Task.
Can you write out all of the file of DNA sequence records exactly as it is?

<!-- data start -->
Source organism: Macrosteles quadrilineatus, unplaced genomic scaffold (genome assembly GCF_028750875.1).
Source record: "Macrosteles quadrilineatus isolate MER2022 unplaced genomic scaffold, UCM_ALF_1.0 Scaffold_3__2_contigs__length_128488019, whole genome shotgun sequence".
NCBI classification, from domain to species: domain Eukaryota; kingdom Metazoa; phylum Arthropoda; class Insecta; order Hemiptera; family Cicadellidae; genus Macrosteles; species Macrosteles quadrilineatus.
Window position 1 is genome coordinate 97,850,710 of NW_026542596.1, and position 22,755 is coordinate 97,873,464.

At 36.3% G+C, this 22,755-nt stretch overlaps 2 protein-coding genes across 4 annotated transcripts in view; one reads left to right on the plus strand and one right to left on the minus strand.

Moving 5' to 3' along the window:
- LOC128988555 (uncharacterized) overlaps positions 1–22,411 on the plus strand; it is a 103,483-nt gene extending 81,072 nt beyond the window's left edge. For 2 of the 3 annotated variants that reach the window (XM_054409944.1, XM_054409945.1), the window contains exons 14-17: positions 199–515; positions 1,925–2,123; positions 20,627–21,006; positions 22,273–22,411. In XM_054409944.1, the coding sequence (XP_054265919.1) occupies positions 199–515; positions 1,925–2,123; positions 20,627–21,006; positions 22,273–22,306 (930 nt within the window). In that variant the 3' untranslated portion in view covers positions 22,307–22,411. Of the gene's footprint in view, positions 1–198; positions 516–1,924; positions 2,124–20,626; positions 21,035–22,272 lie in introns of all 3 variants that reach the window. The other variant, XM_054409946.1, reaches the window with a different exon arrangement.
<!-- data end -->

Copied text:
Source organism: Macrosteles quadrilineatus, unplaced genomic scaffold (genome assembly GCF_028750875.1).
Source record: "Macrosteles quadrilineatus isolate MER2022 unplaced genomic scaffold, UCM_ALF_1.0 Scaffold_3__2_contigs__length_128488019, whole genome shotgun sequence".
NCBI classification, from domain to species: domain Eukaryota; kingdom Metazoa; phylum Arthropoda; class Insecta; order Hemiptera; family Cicadellidae; genus Macrosteles; species Macrosteles quadrilineatus.
Window position 1 is genome coordinate 97,850,710 of NW_026542596.1, and position 22,755 is coordinate 97,873,464.

At 36.3% G+C, this 22,755-nt stretch overlaps 2 protein-coding genes across 4 annotated transcripts in view; one reads left to right on the plus strand and one right to left on the minus strand.

Moving 5' to 3' along the window:
- LOC128988555 (uncharacterized) overlaps positions 1–22,411 on the plus strand; it is a 103,483-nt gene extending 81,072 nt beyond the window's left edge. For 2 of the 3 annotated variants that reach the window (XM_054409944.1, XM_054409945.1), the window contains exons 14-17: positions 199–515; positions 1,925–2,123; positions 20,627–21,006; positions 22,273–22,411. In XM_054409944.1, the coding sequence (XP_054265919.1) occupies positions 199–515; positions 1,925–2,123; positions 20,627–21,006; positions 22,273–22,306 (930 nt within the window). In that variant the 3' untranslated portion in view covers positions 22,307–22,411. Of the gene's footprint in view, positions 1–198; positions 516–1,924; positions 2,124–20,626; positions 21,035–22,272 lie in introns of all 3 variants that reach the window. The other variant, XM_054409946.1, reaches the window with a different exon arrangement.